It’s a quiet Saturday morning in Portland, Oregon, and coffee professionals Lucy Alvarez and Angel Medina are settling in for the day at their 14”x 14” coffee bar. The duo are glad to be home—they just arrived back in the city from a trip to Mexico, visiting coffee farmers in the Colima region, in the villages of Arrayanal, Yerba Buena, Cofradia, and Suchitlan. Alvarez and Medina pride themselves on their personal connection between the origin of the roast, their coffee shop, and their families. You can taste it in every cup of coffee served at Kiosko, their small coffee shop nestled on the SW bank of the Willamette River.
Alvarez and Medina opened back on July 1, 2017 with intentions to infuse the Mexican-American experience into Portland’s coffee scene. Starting out as a fundraiser for a national pro-DACA initiative, Alvarez and Medina went from small-scale roasting to shop owners overnight. Throughout the process, they’ve stayed true to their roots as small business owners with a deeply felt Mexican heritage.
Back in 2016, Alvarez was in school for pre-med, while Medina worked at the Portland headquarters for Airbnb. His role there was as a tech-y sounding “Launch Experience Agent,” focused on advancing the customer experience in Latin American countries. But then coffee started creeping into their lives in a big way. At home, Medina fell in love with roasting coffee on his Behmor roaster. At first he primarily roasted for personal use, but eventually started sharing with friends, and that soon led to other opportunities.
Angel Medina unveiled his roast to the public for the very first time in support of United We Dream, an immigrant youth-led foundation built to recognize and support DACA recipients. When customers donated $10 to United We Dream, they received a half-pound bag of Medina’s “Kickstarter Blend.” The couple received 48 orders during the initial roll-out, with Medina and Alvarez hand roasting and bagging their coffees in half-pound batches on the Behmor, 15 minutes at a time.
“When I grew up, my family had this saying ‘do what you can with what you have,’” Medina states.
This would be the beginning of their aptly-named roasting company, Smalltime Roasters. The couple went on to open Kiosko a few months after that to have more space to function and to establish their identity within the community. Slowly but surely they were falling into coffee as a life pursuit.
“We didn’t have as much experience with espresso machines because we’re pour-over people,” Medina tells me. “So we got a machine a week before we opened hoping people wouldn’t be turned off by our latte art,” he laughs. Once a loose end in their launch plan, espresso drinks are now a favorite at Kiosko. Here in Portland, the shop has built a glowing local reputation for their innovative and boundary-pushing latte creations, including fan favorites like the mango sticky rice latte, maple bacon latte, and candied yam latte.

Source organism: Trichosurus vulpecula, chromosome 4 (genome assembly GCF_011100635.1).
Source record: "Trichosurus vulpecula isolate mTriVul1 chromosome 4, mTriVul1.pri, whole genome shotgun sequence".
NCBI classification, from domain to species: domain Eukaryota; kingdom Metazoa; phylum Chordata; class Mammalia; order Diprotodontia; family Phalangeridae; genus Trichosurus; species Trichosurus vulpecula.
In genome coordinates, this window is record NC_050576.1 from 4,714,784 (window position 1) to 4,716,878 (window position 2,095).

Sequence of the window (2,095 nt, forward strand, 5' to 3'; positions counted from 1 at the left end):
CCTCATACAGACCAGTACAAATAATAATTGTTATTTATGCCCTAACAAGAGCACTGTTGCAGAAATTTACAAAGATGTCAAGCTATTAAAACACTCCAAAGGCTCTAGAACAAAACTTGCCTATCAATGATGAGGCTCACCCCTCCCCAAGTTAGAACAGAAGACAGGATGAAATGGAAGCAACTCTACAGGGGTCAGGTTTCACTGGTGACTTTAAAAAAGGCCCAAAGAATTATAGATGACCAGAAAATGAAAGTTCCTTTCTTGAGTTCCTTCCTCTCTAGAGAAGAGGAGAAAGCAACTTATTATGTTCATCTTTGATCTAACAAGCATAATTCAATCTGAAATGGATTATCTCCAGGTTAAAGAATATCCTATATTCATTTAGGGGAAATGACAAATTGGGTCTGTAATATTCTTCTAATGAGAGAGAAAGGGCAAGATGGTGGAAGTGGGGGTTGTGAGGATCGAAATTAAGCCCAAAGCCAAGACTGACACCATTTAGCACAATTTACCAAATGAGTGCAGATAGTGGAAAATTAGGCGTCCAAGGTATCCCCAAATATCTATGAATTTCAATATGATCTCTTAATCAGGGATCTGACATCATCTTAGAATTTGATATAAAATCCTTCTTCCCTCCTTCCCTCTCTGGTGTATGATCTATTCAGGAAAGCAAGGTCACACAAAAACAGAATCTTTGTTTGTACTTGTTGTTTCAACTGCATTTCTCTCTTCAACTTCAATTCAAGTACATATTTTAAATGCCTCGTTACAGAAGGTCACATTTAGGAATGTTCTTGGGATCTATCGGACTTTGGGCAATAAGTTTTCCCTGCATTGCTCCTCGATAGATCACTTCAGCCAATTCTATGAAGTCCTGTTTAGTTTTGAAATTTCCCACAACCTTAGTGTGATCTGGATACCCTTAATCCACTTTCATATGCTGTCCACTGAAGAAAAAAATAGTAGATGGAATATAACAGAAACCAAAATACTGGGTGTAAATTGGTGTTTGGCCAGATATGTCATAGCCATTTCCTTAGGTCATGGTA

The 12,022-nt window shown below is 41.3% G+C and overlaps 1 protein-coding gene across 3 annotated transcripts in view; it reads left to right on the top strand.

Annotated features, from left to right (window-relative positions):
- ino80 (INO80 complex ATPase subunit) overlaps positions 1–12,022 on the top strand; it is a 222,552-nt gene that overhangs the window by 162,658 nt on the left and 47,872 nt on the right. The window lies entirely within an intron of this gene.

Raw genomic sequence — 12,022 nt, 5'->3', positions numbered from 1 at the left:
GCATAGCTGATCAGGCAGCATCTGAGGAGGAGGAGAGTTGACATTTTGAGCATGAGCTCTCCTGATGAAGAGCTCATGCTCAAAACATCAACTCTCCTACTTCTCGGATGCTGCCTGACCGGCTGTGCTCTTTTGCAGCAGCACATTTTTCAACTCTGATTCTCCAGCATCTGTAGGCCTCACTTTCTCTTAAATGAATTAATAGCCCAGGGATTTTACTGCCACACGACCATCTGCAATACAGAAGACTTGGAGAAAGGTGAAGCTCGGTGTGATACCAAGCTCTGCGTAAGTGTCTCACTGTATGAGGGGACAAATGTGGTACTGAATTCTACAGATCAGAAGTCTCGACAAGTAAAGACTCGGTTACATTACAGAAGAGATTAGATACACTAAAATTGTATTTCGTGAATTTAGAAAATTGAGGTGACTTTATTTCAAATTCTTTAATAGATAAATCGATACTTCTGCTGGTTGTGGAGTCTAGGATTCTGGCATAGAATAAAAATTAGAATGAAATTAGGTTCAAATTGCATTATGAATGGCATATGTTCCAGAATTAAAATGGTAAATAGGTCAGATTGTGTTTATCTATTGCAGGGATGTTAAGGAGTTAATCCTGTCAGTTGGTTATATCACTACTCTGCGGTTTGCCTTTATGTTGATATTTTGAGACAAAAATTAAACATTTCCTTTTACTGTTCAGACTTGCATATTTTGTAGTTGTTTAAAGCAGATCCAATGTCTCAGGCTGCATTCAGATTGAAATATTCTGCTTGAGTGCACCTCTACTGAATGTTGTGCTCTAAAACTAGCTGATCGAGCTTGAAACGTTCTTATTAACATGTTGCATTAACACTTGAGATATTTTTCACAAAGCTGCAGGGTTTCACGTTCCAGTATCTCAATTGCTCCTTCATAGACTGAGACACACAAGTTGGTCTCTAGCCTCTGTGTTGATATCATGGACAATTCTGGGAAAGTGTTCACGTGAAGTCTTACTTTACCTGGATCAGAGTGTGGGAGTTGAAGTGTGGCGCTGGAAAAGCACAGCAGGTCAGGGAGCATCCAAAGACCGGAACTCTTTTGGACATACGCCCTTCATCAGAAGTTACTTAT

The most popular drink here is the “True Mexican Mocha,” made with espresso, textured milk, house-made Mexican hot chocolate powder, cocoa nibs, freeze-dried raspberry dust, and dark chocolate shavings. Kiosko’s creative approach also extends to their pour-over methods. Medina constructed a new contraption called the “Copper Flower” (pictured below), which he’s convinced is the optimal way for expressing his coffees as pour-over. “The science behind it is to extend the extraction process without compromising the taste,” Medina says. A washed process Mexico Colima is the most common brewed cup served in this method.
Since Kiosko has found their rhythm, they’ve had the ability to shift their daily focus to providing a unique experience. “We wanted to create the warmth and passion for coffee. It’s an extension of our home,” Alvarez says. The reciprocity can be seen in Kiosko daily; as Alvarez and Medina learn more about the community they serve, the city of Portland is exposed to the couple’s unique take and hospitality and heritage. “We feel love from the community,” Medina tells me. “When people walk by, we want it to feel like they are in a different country.”
Not only is Kiosko enticing new customers, they also attracted a staff of like-minded coffee professionals from similar backgrounds. Alvarez and Medina are both descendants of Mexican immigrants from the Jalisco area—a three-hour bus ride from their last round of farm visits—and the baristas on staff at Kiosko are of Puerto Rican, Peruvian, and Guatemalan lineages. Amid their shop growing in popularity, Alvarez and Medina still support groups that align with their personal upbringing. Last winter, they raised money for We The Dreamers, an undocumented-led group focused on their narrative through art. Kiosko bagged and sold single-origin Mexican coffee and donated the sales to the group.
These days, Kiosko is trading in what they deemed “starter” equipment for better options to support their workflow. They recently added the La Marzocco Linea Classic espresso machine, installed by Black Rabbit Service Co. They have the Zenith Eureka high-speed grinder and the G4 ThermoPro brewer from Wilber Curtis Company to round out the gear in their shop.
This story would be enough—a tiny cafe with deep roots and a huge heart, putting out some of the most innovative coffee drinks in the competitive Portland market. But there are no signs of slowing down for Kiosko. Alvarez and Medina are working on plans for their second and third locations, focused on a bigger footprint, improved efficiency, and a focus on highlighting the coffees of Mexico. Kiosko is creating a buzz in the community around their experience, and Portland is a better place for it.
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